In the first story, or chapter, we meet Vivianne and see glimpses of her world. We also meet her “slut,” Rhiannon, a dedicated sub who often struggles with jealousy. For a reader who is only mildly acquainted with BDSM and kink culture, I found Vivianne’s story relatively easy to understand if not particularly erotic. As author Joy and Vivianne are both Australians, there were a few times when vocabulary tripped me up — something a quick google search took care of, and shouldn’t frighten off any curious reader.

History and details often feel sketchy or glossed over — though this could be because Desire is a sequel. Having not read the first installment (Catalyst: Stories of Awakening), I cannot address continuity or character building, but only what appears within this single volume.

Often, Joy falls back on BDSM tropes to provide characters with the illusion of having fleshed out personalities. At times, we get glimpses of their lives before, but mostly these are only hints that are applied to a dramatic moment and then dropped never to appear again. Many of Joy’s characters live and work in BDSM-adjacent industries (Jaime is the owner and facilitator of a BDSM training lodge, Victor sponsors fledgling businesses and is generally very rich, and Vivianne herself begins to make a living from her corset and costume-making) though for a few characters there is no mention of life outside of sub or dom-space — how does Rhiannon spend her time or energy when not submitting to the whims and desires of her Ma’am, for example?

Because I don’t bring outside knowledge of BDSM culture to my reading of Desire, I frequently found myself stumbling over the doms and dommes referring to their female subs by pejorative terms. I also found the writing of Lola (a character who comes into play about half-way through the novel) to be racist and full of lazy characterization. Her primary identifiers are a taste for bright colors, and salsa music, a great dancer’s body, and her exaggerated written accent. I would be following the story eagerly, only to cringe at the obvious eroticism of Lola’s “foreign-ness.”

Perhaps my problem with the second book in K.L. Joy’s Stories Of… series is that it wasn’t written for me. Those who enjoy BDSM-flavored erotica should consider the series — though far from perfect or truly well-written — as a tertiary addition to their collection.

Marcia reviews Stumptown vol. 2, by Greg Rucka, illustrated by Matthew Southworth


It is only in certain circles that one hears Greg Rucka’s name added to the discussion about not-necessarily-heterosexual women in fiction. He stands (in my mind) alongside Gail Simone and Ed Brubaker when listing the writers who have made a positive mark on comics (specifically the DC Universe) when it comes to women. I wrote about Stumptown vol. 1 in February of this year, recommending the book not only to comic book fans but to those who enjoy noir, carefully plotted character pieces, and solid gold heroines — heroines who just happen to be bisexual.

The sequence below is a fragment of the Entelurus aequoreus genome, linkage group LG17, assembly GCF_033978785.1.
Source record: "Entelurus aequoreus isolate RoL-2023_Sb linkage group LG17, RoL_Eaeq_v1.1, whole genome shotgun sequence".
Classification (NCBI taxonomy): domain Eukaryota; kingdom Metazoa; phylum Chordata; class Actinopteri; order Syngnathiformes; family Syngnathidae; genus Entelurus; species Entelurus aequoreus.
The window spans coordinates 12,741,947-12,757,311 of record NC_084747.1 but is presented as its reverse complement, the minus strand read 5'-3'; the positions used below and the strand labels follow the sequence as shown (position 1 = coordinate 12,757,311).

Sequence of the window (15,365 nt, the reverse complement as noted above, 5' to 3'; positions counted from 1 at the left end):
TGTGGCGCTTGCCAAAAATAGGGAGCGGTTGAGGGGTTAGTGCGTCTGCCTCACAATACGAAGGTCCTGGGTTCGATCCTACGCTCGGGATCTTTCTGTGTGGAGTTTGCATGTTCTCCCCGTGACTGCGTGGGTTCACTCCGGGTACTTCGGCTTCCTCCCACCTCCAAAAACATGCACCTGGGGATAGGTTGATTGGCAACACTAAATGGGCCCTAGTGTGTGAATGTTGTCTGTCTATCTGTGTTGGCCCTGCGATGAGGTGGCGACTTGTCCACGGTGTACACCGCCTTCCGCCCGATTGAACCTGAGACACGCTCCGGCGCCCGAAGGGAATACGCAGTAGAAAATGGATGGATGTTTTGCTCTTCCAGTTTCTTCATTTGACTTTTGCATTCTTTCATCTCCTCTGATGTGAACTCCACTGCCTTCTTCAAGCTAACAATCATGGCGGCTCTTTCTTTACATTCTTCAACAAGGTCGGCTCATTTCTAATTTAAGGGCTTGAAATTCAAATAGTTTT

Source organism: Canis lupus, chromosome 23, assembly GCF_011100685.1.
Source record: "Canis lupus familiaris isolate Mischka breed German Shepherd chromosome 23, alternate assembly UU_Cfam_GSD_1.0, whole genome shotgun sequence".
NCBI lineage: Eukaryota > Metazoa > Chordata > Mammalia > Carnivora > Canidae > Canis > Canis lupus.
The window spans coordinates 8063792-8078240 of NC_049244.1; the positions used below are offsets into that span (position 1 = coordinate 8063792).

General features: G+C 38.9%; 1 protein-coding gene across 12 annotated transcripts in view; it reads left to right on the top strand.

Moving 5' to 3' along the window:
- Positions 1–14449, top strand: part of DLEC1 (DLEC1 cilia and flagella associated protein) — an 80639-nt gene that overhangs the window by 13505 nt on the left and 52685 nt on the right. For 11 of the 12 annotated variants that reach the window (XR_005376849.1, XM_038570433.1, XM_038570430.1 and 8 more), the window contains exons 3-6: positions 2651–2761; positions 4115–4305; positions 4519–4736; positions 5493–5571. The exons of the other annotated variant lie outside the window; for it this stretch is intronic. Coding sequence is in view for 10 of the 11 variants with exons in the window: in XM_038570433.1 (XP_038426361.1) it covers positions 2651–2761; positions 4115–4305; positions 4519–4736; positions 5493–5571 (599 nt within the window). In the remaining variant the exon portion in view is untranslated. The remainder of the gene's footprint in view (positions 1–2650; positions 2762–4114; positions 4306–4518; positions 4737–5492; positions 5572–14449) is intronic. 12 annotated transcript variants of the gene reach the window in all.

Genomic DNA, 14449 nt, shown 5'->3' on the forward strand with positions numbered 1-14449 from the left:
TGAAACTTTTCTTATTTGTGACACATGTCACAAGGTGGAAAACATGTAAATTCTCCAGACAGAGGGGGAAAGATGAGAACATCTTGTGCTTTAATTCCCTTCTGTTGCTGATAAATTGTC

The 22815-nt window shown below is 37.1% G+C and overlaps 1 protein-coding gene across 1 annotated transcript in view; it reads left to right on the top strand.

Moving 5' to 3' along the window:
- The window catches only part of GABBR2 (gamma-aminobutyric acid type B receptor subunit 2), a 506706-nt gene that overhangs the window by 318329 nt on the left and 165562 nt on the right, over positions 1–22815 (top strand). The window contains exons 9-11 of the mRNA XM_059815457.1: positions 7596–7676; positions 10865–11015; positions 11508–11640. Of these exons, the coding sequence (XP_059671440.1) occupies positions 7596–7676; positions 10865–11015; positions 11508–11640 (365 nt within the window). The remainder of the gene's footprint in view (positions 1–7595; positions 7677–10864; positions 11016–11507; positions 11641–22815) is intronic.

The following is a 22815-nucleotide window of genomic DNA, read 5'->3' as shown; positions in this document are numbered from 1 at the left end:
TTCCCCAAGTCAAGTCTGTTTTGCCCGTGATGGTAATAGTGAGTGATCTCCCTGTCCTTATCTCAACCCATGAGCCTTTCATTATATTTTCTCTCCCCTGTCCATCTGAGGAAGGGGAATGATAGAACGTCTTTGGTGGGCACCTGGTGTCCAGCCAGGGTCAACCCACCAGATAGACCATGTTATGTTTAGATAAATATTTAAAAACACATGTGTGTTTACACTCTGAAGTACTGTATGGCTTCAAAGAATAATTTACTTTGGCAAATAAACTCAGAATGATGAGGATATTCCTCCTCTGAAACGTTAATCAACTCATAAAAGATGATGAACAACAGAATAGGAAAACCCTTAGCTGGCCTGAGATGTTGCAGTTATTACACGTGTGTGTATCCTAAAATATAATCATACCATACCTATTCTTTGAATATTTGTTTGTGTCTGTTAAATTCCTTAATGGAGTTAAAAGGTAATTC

Volume Two picks up soon after volume one — Dex Parrios is still taking cases for hire, still struggling to make a living while caring for her brother Ansel and continuing to dodge the heavy hammer of Marenco’s crime underground. Dex is, as many have noted, a cross-section of many of Rucka’s female characters: plucky, determined, rough around the edges, and playing by her own rules. This is a lot of what makes Dex such a good P.I. on the page and on the job.

In Volume Two, “The Case of the Baby in the Velvet Case” another of “Rucka’s women” previously seen in the novel A Fistful of Rain crosses paths with Dex — Miriam “Mim” Bracca, guitarist for Tailhook. Mim has a history with women, but her true love is Baby, the guitar that has been by her side through the ups and downs of Mim’s career. Confronted with a missing Baby, Mim brings the desperate case to Dex, but seems to be hiding something.

While romance is certainly not front and center here, I enjoyed the flirtatious back and forth between Mim and Dex. I enjoyed knowing that these are not characters defined by presence or lack of sex scenes. These are real women with real attractions, and sometimes it just doesn’t make sense to get hot and heavy while being chased by thugs!